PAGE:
I was born on 19 March 1957 in the German industrial town of Castrop-Rauxel in the heart of the Ruhr valley, an area affectionately referred to by locals as the Kohlenpott, meaning coal pot. I don’t know if my Papa was able to witness my earthly arrival, since it was Tuesday, and he may well have been at the coal mine making the wheels go round, but I know for a fact that my Mama attended the happy occasion. She must have liked me a lot, because she even took me home with her when she left the hospital, an act of kindness she has never regretted despite all the heartache I was to give her in the years to come. Truly a remarkable woman!

I remember a carefree childhood, playing in grimy backyards between chicken coops and rhubarb patches, and sliding down the dusty coal dumps by the power station behind our house, which was of course strictly prohibited and therefore twice as exciting. My horizon consisted of smoke-belching coal mines, coking ovens and steel mills, and the sights and sounds of those massive green electric locomotives with endless coal trains in tow left a lasting impression on me.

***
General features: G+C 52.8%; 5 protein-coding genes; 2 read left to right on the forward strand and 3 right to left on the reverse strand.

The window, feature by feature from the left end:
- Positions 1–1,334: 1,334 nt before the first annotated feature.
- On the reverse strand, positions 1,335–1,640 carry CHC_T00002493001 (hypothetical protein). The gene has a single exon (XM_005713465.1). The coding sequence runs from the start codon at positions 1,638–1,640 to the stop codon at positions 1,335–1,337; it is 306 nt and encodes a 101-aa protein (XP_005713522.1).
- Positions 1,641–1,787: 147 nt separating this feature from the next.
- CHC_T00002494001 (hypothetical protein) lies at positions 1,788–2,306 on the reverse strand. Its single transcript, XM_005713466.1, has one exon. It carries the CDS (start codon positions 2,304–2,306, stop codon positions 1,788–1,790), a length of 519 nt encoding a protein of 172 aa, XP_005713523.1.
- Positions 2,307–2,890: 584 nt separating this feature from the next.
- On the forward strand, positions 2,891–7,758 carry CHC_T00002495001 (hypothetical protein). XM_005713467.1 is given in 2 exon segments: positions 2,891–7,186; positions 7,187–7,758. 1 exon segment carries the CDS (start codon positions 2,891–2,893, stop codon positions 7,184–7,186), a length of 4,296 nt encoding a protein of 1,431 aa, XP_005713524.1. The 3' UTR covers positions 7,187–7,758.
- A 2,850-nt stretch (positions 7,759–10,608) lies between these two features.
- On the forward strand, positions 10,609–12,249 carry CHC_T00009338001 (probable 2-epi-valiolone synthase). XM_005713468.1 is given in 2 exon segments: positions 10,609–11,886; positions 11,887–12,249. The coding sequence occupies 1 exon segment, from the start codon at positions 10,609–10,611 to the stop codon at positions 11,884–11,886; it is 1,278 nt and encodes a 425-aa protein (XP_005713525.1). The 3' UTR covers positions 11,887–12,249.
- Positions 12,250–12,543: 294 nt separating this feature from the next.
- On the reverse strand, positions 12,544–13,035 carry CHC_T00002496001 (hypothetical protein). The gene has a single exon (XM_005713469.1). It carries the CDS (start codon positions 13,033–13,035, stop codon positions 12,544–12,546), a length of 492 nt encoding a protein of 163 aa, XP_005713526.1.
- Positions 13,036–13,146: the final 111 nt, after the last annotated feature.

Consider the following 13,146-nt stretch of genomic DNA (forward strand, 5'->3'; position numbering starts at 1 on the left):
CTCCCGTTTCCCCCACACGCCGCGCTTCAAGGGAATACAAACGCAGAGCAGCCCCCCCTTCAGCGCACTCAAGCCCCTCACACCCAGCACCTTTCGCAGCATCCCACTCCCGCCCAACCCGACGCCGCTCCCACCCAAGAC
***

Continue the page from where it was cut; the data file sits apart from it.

Among the performers in this industrial drama I had one hero: My Papa! Not only did he have the guts to go into the belly of that fire-spitting dragon every morning, but he came out again in the evening to bring home a sandwich left over from his lunch, just for me. The aroma of coal, oil and welding grime that impregnated those sandwiches made them the best in the world, and I loved them because they smelled just like my Papa after work.

In 1962 my Papa took me on a holiday to the Baltic Sea. We went there every year, but this time my Mama didn’t join us. I wasn’t offered an explanation, and the excitement of a trip to the sea overrode my desire to know why she was staying behind, but I was confronted with the devastating truth upon our return. In my absence my Mama had betrayed me! In her arms she held a baby girl, whom she introduced as my sister Astrid, and to whom I was supposed to be nice, despite the fact that this little brat had just invaded my territory. I swore a solemn oath by all the smoking chimneys of the Kohlenpott that I would make my sister’s life as difficult as possible, and by her own admission, I did. Mission accomplished!